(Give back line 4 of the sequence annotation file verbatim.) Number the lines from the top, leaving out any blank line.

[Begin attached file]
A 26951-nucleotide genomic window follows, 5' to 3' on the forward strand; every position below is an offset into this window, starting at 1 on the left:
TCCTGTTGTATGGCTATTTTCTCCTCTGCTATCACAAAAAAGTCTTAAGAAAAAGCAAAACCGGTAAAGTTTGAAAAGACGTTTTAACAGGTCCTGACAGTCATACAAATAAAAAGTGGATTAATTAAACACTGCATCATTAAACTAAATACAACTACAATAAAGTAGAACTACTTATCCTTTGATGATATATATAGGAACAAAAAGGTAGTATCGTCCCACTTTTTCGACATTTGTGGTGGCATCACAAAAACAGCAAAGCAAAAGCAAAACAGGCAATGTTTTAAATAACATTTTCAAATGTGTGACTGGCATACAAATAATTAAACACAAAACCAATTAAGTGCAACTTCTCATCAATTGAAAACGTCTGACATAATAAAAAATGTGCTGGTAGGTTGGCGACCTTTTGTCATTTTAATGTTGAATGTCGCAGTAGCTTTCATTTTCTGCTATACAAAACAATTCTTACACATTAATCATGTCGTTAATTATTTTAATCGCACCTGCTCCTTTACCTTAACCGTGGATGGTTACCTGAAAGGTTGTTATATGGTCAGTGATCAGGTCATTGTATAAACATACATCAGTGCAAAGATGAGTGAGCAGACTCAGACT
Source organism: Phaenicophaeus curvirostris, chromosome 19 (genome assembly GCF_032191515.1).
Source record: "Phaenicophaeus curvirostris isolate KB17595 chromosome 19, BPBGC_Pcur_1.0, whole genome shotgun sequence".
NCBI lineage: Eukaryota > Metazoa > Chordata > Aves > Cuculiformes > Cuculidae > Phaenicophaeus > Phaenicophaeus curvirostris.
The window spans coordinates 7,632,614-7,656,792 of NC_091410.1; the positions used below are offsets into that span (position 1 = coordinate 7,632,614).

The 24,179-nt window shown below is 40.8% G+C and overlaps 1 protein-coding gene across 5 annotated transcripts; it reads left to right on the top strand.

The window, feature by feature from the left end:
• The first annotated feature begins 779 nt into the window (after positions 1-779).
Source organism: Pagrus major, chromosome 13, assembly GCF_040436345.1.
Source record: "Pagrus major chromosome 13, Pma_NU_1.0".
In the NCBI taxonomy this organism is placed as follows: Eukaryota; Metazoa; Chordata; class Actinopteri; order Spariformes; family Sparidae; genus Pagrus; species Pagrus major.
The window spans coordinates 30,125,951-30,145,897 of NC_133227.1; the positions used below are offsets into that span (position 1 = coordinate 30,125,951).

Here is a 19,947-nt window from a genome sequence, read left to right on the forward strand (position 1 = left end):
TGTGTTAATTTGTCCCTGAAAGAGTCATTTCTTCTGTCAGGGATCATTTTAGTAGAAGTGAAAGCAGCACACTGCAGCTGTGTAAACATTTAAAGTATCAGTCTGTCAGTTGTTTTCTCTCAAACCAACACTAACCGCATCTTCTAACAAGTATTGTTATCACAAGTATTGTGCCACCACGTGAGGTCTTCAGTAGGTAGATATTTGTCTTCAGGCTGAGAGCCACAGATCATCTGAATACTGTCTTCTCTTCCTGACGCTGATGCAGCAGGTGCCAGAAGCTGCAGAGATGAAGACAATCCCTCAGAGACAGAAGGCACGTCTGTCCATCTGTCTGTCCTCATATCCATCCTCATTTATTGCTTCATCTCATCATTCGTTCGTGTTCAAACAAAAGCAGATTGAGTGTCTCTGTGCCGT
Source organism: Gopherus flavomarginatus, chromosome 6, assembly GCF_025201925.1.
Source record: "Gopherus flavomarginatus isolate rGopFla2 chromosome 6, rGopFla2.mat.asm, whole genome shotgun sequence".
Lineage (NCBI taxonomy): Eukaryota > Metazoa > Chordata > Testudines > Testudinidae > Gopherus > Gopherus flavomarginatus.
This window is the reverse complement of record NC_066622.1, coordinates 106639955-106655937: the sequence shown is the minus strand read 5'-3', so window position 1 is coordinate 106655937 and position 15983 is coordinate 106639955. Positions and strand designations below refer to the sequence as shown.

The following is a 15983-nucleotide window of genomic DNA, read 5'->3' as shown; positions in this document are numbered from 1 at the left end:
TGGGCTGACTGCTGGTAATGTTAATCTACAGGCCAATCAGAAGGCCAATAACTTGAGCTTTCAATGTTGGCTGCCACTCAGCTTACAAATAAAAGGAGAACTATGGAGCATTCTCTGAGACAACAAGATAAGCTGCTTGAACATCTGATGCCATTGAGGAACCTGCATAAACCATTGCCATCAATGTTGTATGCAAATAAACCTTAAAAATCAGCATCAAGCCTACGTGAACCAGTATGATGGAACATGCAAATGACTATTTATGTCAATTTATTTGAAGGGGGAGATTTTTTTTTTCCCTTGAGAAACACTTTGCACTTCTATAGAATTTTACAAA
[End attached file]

Source record: "Phaenicophaeus curvirostris isolate KB17595 chromosome 19, BPBGC_Pcur_1.0, whole genome shotgun sequence".